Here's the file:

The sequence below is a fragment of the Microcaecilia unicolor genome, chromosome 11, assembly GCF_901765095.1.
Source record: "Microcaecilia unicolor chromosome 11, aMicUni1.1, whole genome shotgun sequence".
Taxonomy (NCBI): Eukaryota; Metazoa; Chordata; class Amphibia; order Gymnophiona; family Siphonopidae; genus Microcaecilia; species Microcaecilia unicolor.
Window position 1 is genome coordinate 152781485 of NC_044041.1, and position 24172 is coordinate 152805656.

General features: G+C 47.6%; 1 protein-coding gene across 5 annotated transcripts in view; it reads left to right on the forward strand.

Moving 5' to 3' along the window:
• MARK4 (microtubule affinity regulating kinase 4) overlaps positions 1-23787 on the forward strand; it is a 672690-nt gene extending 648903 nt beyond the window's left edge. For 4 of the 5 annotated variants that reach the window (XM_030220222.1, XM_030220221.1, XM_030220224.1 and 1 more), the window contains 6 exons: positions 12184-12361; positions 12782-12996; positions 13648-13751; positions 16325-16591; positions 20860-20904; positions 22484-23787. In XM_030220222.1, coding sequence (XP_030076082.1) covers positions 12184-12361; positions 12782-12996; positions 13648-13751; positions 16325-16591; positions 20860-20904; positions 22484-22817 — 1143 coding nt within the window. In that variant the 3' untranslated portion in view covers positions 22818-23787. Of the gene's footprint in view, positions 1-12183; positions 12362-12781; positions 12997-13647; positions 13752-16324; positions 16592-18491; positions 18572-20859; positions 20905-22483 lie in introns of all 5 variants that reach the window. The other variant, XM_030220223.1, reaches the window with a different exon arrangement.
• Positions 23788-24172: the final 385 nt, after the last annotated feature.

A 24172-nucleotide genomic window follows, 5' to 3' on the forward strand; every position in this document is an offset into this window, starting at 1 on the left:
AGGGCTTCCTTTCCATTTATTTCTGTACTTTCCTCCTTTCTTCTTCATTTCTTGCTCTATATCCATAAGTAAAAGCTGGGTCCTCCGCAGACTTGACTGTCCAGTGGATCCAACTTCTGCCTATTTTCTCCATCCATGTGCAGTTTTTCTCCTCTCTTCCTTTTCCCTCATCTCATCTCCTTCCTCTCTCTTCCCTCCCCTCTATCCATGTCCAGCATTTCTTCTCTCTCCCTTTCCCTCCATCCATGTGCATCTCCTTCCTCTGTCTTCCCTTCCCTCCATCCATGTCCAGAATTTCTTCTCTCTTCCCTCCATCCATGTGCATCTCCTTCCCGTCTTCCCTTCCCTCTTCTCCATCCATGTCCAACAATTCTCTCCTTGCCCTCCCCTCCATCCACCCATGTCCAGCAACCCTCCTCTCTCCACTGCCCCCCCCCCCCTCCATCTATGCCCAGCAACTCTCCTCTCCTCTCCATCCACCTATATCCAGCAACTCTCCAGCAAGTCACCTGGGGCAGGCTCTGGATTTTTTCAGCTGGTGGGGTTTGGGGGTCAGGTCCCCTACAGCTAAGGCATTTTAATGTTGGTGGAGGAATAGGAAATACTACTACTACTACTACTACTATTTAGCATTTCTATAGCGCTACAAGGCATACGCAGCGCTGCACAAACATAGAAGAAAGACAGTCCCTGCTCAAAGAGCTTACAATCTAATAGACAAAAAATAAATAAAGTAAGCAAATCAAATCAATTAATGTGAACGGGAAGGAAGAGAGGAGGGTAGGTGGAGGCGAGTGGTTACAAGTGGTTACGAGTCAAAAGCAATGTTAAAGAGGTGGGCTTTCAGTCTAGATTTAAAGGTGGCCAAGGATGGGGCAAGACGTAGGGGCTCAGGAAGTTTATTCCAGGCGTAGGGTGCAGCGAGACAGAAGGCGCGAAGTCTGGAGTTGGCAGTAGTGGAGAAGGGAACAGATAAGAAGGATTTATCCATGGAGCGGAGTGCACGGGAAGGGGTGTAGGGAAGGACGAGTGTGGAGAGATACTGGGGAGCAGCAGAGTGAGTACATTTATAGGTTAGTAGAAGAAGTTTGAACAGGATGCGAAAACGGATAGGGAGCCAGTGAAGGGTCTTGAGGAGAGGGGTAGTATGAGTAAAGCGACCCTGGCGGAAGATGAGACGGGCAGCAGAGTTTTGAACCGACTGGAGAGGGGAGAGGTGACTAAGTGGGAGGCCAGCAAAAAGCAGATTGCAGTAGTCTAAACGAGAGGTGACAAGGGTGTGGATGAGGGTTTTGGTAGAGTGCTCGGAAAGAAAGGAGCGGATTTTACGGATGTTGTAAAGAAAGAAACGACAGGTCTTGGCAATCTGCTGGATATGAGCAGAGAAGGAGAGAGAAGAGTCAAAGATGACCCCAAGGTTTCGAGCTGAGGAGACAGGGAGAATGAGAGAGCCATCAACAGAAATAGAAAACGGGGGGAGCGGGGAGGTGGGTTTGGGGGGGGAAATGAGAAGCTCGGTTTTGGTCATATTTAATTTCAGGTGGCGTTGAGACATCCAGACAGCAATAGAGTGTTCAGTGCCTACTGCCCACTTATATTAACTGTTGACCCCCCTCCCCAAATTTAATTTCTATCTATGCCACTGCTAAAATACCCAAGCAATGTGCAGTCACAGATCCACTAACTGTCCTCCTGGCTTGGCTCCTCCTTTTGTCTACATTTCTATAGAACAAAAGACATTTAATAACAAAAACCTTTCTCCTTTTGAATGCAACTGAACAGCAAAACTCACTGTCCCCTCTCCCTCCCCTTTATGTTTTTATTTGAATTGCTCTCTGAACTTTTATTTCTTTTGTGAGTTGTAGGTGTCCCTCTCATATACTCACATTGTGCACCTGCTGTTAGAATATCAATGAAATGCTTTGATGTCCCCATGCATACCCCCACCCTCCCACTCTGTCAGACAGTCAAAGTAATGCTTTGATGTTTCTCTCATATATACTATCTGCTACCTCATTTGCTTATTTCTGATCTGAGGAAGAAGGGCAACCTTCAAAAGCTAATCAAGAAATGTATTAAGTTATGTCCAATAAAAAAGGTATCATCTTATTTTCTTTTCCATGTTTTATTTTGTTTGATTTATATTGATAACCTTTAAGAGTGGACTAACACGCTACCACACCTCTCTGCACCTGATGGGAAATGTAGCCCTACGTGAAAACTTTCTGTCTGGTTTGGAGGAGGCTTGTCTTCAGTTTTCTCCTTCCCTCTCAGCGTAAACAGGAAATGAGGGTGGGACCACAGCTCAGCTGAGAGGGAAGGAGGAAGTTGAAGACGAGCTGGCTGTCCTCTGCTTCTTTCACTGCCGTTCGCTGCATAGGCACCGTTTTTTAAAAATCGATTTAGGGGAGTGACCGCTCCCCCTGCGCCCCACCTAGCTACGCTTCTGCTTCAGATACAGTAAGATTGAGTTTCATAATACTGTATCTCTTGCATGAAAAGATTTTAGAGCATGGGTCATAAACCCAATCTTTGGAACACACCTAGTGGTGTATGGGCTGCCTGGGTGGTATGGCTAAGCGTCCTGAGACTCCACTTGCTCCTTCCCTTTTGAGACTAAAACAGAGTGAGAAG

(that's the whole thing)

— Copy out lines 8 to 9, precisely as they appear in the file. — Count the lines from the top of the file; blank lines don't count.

• Positions 23788-24172: the final 385 nt, after the last annotated feature.

A 24172-nucleotide genomic window follows, 5' to 3' on the forward strand; every position in this document is an offset into this window, starting at 1 on the left: